The Trump administration has announced it will rescind the protections offered by DACA, and their plans going forth are unclear.
Deferred Action for Childhood Arrivals (DACA) was instituted by the Obama administration as a protection for eligible immigrant youth that entered the country as minors. It permitted them to work in the states and to be shielded from deportation, so long as they were students, high school graduates, or veterans, and were not convicted of any crimes. Immigrants only needed to ensure that they renewed this every two years. The median recipient is 22-years-old, and 75% of recipients are both employed and paid an average of $17 an hour. In short, those protected are law-abiding members of society that provide an estimated $60 billion in tax revenue.
Jeff Sessions’ announcement on September 5th was evocative of his hard-line immigration stance. His position as the bearer of this news is widely regarded as an indicator of his emphasized role in rescinding the DACA protections. While Trump himself is reported to have had “conflicting emotions about those who were brought to the country as children,” Sessions has declared the primary obligation of government to ensure the well-being of citizens. He deemed the act an overreach of executive power and consistently referred to recipients as “illegal aliens” in his address. The current plan is to conduct an “orderly wind-down” of the program. The specifics are as follows:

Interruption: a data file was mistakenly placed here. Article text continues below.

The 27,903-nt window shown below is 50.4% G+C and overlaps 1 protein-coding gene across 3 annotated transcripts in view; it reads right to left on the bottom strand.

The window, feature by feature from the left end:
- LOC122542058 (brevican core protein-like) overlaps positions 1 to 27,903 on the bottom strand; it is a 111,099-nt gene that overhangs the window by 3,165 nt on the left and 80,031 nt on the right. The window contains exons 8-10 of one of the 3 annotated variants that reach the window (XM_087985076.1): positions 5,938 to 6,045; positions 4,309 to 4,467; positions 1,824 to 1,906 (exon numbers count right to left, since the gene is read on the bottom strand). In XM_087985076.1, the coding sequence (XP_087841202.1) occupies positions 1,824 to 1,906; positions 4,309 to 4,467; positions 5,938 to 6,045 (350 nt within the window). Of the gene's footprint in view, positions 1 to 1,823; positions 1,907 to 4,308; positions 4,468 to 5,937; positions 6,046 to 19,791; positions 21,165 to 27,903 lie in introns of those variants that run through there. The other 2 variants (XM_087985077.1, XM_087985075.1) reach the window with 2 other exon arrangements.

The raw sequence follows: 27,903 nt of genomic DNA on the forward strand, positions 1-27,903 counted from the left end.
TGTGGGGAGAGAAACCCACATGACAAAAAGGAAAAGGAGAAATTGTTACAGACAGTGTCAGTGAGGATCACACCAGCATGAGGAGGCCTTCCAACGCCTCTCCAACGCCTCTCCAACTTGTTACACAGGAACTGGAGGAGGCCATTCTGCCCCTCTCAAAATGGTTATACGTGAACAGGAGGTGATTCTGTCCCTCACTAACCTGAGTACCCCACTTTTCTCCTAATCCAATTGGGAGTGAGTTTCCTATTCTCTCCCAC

The Department of Homeland Security will provide a six-month window for renewal.
Application for legal status dated after Sept. 5, 2017, will not be accepted. All initial requests and accompanying documents will be rejected by the U.S. Citizenship and Immigration Services.
Initial applications received prior to Sept. 5, 2017, will be treated on a case-by-case basis by the USCIS.
Current recipients must apply for renewal by Oct. 5, 2017.
The decision has been defended as a proper enforcement of existing immigration law, a protection for the opportunities of American citizens, and a means of preventing the “humanitarian” issue that arises when people risk crossing borders illegally.
Since the announcement, Mr. Obama has released a lengthy statement in response, but he never directly attacks the Trump administration. He simply echoes the sentiment shared by recipients: “To target these young people is wrong — because they have done nothing wrong. It is self-defeating — because they want to start new businesses, staff our labs, serve in our military and otherwise contribute to the country we love. And it is cruel.” Like many audiences, he asks for the best of Congressional action in preventing the unnecessary threat of deportation looming over Dreamers.